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From Dan Di Spaltro <dan.dispal...@gmail.com>
Subject Re: Filter push
Date Thu, 09 Oct 2014 16:23:47 GMT
This sounds great, Julian.

Thanks for the help,

-Dan

On Thu, Oct 9, 2014 at 6:27 AM, Julian Hyde <julianhyde@gmail.com> wrote:

> I was wondering whether a simpler SPI, that allows you to get results
> from a Table without generating code, would help. I just logged
> https://issues.apache.org/jira/browse/OPTIQ-436:
>
> * CursorableTable is an optional interface that can be implemented by
> any Table that allows you to get the results directly, without code
> generation, and without creating a TableAccessRel or similar. It
> returns a Cursor, which is similar to a JDBC ResultSet but much
> simpler to implement, and is more efficient than an Iterator or
> Enumerable.
>
> * ProjectableCursorableTable goes further, and allows Calcite to
> specify a list of projected fields and a list of filters. The cursor
> must implement the projects, but it can choose which filters it is
> able to implement.
>
> Would these interfaces make it easier to implement your RocksDB interface?
>
> Julian
>
>
> On Tue, Oct 7, 2014 at 6:27 PM, Dan Di Spaltro <dan.dispaltro@gmail.com>
> wrote:
> > Thanks for the response.  Here is my attempt to clearly explain the only
> > push-down/optimization/shortcut (whatever it is) I am trying to do.
> >
> > I have two physical operations that the db api can do, get and scan
> > (specifying a start). Since it is a simple key value store I am storing
> > keys in a hierarchical fashion 1 level deep, as mentioned in the previous
> > thread.
> >
> > I want to do one simple optimization, and that is if you specify what I
> > deem is a "primary key" in the filter either through a between, in, OR's
> or
> > whatever, I want to tell the physical db scan to seek.  That's really
> all I
> > am trying to do outside of all the stuff Optiq gives me.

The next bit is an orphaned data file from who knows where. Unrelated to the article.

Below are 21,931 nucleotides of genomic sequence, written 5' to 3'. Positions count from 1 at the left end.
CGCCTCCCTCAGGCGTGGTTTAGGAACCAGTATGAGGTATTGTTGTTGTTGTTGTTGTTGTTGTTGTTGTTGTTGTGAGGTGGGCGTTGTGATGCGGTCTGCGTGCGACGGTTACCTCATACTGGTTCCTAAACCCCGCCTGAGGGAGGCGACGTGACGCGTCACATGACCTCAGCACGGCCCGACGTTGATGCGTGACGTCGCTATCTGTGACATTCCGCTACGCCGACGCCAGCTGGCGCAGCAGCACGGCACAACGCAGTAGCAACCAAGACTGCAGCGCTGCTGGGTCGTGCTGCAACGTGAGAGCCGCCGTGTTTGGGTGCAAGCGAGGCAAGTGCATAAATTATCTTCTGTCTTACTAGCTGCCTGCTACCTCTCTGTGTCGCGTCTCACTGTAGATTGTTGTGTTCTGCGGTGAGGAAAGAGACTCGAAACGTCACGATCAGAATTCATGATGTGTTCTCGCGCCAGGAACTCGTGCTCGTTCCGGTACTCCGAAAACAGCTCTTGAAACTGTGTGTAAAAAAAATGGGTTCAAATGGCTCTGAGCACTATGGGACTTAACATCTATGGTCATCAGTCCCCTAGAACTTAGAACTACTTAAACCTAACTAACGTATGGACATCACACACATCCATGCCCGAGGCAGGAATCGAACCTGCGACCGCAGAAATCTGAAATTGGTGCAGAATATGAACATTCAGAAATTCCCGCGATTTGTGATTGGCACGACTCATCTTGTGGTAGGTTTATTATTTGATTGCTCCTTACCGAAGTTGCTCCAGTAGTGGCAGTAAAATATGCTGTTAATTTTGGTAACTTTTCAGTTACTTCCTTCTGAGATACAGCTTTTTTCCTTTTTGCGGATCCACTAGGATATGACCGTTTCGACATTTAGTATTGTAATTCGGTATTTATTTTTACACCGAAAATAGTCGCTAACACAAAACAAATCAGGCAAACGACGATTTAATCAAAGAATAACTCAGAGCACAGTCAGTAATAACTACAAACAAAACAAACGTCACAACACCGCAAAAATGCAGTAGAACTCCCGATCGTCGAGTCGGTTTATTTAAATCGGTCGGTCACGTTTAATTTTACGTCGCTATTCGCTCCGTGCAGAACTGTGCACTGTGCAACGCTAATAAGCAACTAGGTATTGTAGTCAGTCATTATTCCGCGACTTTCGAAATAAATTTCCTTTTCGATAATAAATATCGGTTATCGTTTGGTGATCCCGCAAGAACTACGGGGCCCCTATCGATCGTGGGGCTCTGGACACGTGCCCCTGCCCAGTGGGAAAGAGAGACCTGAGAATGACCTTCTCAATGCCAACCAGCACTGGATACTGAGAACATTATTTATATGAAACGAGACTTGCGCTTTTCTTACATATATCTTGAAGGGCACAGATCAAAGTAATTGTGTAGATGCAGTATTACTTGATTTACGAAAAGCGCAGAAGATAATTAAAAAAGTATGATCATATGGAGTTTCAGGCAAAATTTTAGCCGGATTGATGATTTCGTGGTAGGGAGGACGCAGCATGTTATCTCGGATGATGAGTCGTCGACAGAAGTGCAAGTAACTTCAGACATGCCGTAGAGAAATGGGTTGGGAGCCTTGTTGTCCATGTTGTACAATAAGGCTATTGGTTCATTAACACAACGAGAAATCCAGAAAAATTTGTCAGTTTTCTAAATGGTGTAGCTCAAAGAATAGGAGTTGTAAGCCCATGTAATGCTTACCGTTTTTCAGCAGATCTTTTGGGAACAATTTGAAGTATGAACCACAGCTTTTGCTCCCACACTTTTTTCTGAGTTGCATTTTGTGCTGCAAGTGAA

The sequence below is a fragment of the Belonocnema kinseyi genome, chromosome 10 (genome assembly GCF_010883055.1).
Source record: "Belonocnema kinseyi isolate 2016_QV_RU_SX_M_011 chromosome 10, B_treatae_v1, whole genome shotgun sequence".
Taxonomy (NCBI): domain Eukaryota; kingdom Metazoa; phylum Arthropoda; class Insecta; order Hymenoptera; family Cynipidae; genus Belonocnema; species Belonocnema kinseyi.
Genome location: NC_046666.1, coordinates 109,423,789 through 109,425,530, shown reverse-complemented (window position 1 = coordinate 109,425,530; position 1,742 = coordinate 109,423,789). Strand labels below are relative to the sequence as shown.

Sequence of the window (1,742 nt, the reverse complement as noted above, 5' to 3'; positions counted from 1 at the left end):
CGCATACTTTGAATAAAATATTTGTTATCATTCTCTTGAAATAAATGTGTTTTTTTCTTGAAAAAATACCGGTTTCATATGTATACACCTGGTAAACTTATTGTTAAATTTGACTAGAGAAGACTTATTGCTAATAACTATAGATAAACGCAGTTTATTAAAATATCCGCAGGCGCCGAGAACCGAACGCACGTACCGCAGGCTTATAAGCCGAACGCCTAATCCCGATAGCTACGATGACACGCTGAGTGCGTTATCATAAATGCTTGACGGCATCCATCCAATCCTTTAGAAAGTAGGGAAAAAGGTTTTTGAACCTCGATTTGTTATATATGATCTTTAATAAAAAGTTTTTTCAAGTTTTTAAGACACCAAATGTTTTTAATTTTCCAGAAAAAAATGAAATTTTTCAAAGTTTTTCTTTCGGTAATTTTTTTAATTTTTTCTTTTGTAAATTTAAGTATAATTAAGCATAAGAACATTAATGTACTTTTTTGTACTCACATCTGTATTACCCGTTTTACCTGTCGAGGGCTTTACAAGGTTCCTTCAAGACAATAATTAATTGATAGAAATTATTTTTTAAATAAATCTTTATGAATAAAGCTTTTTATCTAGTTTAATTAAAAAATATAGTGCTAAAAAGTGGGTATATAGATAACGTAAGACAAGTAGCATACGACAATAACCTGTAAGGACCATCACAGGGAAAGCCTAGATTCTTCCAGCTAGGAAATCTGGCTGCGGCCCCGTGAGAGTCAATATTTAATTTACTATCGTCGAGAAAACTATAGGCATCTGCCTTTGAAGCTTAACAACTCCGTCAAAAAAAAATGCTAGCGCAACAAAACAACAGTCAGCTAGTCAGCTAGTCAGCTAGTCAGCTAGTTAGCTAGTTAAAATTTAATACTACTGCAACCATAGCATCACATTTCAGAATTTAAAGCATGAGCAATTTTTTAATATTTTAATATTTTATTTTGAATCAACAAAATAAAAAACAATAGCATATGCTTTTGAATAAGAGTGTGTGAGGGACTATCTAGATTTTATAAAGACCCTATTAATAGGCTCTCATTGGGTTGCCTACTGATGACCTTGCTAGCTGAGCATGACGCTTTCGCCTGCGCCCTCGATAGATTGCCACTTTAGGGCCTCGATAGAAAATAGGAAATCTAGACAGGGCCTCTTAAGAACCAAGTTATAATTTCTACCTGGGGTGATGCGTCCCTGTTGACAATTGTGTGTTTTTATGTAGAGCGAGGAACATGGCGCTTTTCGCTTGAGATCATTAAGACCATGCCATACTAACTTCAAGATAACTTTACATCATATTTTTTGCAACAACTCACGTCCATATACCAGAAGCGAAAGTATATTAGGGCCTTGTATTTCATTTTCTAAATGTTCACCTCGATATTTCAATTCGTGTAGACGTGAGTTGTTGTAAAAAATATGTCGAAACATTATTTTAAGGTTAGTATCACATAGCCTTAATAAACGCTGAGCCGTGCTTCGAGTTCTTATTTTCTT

> >
> > I have a table scan that takes a start key and an end, and a list of
> > projected columns (since it's only known at read time).  That produces an
> > enumerable which maps directly to the physical iterator.  I can't quite
> > work out in my head how to introspect the columns, figure out if it's one
> > of the primary columns, add more metadata to the Scan call, then perform
> > the normal operation.  That's where I am most getting tripped up.
> >
> > On Tue, Oct 7, 2014 at 10:21 AM, Vladimir Sitnikov <
> > sitnikov.vladimir@gmail.com> wrote:
> >
> >> Dan,
> >>
> >> >As always, a good example helps
> >>
> >> Did you succeed with workable "select * from rocksdb_table"?
> >> Can you share your code so conversation can become more specific?
> >>
> >
> > Yes I did, in a couple different increments.  Following the CSV type
> model,
> > minus any filter push down, but with projection.  The more mongo-like
> > structure where we define my own convention, but that didn't really get
> to
> > what I wanted.
> >
> > It's just tough since I am not writing something that is generally
> useful,
> > but I can try to put something up.
> >
> >
> >>
> >> The calcite.debug code that you've posted recently has no rocksdb calls,
> >> thus it looks wrong.
> >>
> >
> > I might have posted the wrong one, I've been playing with a lot of
> > examples...
> >
> >
> >> >Do you think this would make more sense to follow in the footsteps of
> the
> >> >spark model, since it's more about generating code that is run via
> spark
> >> >RDD's vs translating queries from one language to another (in the case
> of
> >> >Mongo/splunk)?
> >>
> >> Mongo/spark have their own query languages, thus those adapters
> >> "translating
> >> queries from one language to another" stuff to push more
> >> conditions/expressions to the database engine.
> >>
> >
> > I guess I equated to Spark being "normal" code vs string translation.
> Like
> > filter conditions per row operate in much of the same way as in
> > reflectionschema,
> >
> >
> >>
> >> As far as I understand, rocksdb speaks just java (there is no such
> thing as
> >> rocksdb-language), thus I would suggest going with "translate to java
> calls
> >> (rocksdb API)" approach.
> >
> >
> > I tried to address that above.
> >
> >
> >>
> >> You should have some good kind of aim.
> >> "push down filters to rocksdb" is a wrong aim. Well, it might be a good
> aim
> >> if you are Julian and you know what you are doing, but it does not seem
> to
> >> be the case.
> >> "make Calcite use rocks.get() api to fetch row by key given in this
> kind of
> >> SQL" is a good one.
> >> "display all rows from rocksdb as a table" is also a good aim.
> >>
> >> The easiest approach from my point of view, is to use Calcite as an
> >> intermediate framework that translates SQL to _appropriate_ calls of
> your
> >> storage engine (see Julians approach earlier in this thread).
> >> Calcite can glue together the iterations and fill in missing parts. For
> >> instance, you can have "group by" implemented for free.
> >>
> >> Does that make sense?
> >>
> >> --
> >> Vladimir
> >>
> >
> >
> >
> > --
> > Dan Di Spaltro
>



-- 
Dan Di Spaltro

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